I'm preparing to start a garden in our back yard and am pretty new to growing things... I am confused on the tilling vs. not tilling issue. I've read that tilling damages soil structure and causes runoff and soil erosion. All sounds like stuff I'd like to avoid....however, most agriculture is done in tilled soil and there's clearly a reason for this.. What is everyone's take on this issue?
Our soil isn't great so we'll need to add some compost and other stuff to it, is there a way to do this without mixing it into the soil? Compost tea and mixing nutrients into liquid somehow?
The trick is that stuff does about 3 to 10 times better in tilled soil.
The flip side is that every time you till the soil, 30% of your organic matter piffs off to the atmosphere. Replacing that organic matter can take dozens, or even hundreds of years! And if you do it over and over, your soil slowly turns into dirt - or something resembling cement.
Introducing the raised bed. If you build it all enough, you don't need to ever till. And because it's raised, you have this inclination to not walk on it. And because you don't walk on it, you don't need to till it!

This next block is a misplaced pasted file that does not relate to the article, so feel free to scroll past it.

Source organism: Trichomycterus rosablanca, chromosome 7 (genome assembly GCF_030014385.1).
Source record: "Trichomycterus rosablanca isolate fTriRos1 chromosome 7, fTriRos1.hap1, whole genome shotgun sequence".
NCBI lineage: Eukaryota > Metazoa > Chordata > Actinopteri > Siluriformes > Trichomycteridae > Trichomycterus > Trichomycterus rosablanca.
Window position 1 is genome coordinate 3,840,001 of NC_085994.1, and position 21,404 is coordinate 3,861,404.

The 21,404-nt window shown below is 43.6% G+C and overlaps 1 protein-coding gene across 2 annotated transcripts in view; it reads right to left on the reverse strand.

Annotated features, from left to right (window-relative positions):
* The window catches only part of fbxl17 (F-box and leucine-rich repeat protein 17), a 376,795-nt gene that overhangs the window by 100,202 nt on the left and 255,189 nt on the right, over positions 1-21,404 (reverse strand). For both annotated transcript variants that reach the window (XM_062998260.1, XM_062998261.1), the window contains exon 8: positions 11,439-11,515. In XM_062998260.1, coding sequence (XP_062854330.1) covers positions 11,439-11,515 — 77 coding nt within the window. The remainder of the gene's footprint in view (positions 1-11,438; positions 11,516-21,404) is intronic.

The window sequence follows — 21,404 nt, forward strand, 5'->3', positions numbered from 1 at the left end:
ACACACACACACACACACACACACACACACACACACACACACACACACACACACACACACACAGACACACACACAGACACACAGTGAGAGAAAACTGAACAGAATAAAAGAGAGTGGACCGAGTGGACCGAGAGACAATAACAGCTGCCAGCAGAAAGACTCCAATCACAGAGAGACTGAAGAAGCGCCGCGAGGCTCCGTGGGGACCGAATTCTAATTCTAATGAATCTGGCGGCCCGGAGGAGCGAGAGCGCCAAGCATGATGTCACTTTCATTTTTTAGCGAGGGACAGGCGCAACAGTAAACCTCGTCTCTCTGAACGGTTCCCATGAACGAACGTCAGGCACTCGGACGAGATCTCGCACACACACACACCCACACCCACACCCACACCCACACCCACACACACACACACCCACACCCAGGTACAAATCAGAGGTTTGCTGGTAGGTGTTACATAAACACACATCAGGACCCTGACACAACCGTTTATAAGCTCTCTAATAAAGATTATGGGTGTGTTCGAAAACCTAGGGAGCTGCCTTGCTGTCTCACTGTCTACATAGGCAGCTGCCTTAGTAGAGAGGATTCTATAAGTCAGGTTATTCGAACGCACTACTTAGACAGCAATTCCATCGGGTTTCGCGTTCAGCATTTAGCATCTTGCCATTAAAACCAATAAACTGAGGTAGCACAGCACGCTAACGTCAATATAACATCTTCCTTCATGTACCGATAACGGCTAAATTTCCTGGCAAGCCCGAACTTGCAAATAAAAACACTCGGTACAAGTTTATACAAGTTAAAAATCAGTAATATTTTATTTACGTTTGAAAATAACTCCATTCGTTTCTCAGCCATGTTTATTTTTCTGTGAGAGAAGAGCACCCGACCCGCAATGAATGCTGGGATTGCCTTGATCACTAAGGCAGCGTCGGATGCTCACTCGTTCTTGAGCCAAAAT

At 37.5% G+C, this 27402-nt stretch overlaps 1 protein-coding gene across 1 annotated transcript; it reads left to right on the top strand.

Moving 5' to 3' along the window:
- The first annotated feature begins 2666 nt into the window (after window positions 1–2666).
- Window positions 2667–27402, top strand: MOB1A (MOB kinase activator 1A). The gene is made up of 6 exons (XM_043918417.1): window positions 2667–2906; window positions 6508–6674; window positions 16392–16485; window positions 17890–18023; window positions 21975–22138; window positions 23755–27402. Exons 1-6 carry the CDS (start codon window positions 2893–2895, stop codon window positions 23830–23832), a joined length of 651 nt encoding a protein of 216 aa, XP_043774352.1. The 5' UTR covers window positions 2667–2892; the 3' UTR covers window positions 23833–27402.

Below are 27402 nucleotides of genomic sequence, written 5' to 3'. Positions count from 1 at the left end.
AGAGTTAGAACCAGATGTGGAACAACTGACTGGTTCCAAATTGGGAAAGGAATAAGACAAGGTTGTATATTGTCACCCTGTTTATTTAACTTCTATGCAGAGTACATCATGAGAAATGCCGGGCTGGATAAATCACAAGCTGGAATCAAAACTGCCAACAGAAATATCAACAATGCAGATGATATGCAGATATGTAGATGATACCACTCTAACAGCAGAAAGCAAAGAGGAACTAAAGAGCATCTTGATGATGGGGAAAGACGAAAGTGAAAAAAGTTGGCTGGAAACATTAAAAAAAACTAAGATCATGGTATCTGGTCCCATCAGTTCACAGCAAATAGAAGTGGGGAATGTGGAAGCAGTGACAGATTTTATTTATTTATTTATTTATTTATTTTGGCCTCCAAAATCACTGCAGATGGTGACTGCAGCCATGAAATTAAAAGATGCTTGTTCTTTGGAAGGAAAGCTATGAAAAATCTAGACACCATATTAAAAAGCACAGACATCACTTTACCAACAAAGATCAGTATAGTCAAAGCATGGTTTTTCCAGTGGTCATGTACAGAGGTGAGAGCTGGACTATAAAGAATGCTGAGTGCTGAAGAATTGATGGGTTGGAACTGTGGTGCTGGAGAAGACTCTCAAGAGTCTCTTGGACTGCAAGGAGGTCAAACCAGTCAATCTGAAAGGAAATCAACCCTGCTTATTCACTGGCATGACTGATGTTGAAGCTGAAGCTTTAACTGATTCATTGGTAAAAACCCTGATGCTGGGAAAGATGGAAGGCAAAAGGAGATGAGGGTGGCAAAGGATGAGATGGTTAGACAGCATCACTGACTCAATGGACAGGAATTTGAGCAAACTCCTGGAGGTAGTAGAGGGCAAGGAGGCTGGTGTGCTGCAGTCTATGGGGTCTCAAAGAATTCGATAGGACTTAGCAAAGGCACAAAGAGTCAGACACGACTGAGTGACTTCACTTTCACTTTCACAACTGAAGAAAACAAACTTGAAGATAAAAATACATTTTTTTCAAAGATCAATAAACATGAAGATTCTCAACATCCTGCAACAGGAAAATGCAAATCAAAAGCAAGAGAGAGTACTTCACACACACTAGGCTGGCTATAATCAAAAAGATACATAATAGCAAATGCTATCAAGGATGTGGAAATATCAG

Thanks Paul, that's really helpful. My one hesitation with building raised beds is that I'm wanting to explore the potential of agriculture to improve soil conditions, which I can't do if I'm not working with the original soil. Why do plants do so much better in tilled soil? Is it easier for their roots to spread or moisture to penetrate or..? What does tilling accomplish?
I see that there's a spectrum: on one end tilled soil every season, and on the other end of the spectrum completely no-till beds where seeds are just sprinkled on top.
I usually fall in the 'little till' gray area, meaning that i work annual-bed areas by hand, shape them into raised beds, never walk on them. Sometimes I'll rotate crops by working it all by hand again, but more likely is just to take a small tool and scratch out seed/transplant holes wherever needed.
For perennials I may go straight to the 'transplant holes' step, never tilling the soil.
Maybe this gives more ideas. And it's a way of doing raised beds with native soil to see how to improve things.
To clarify what I'm trying to do, I'm doing independent study for school on veganic ecological gardening, and one of the questions I'm exploring is whether agriculture could be used to help restore land. I want to learn more about how to restore damaged and depleted soil so I'd like to be growing directly in the original soil and maybe adding to it as opposed to building on top of it. It sounds like I'll need to do some tilling, but maybe just do it once and avoid compacting the soil after that. Shaping into raised beds sounds like a real possibility.
Brave New Leaf - Everyman Environmentalism http://www.bravenewleaf.com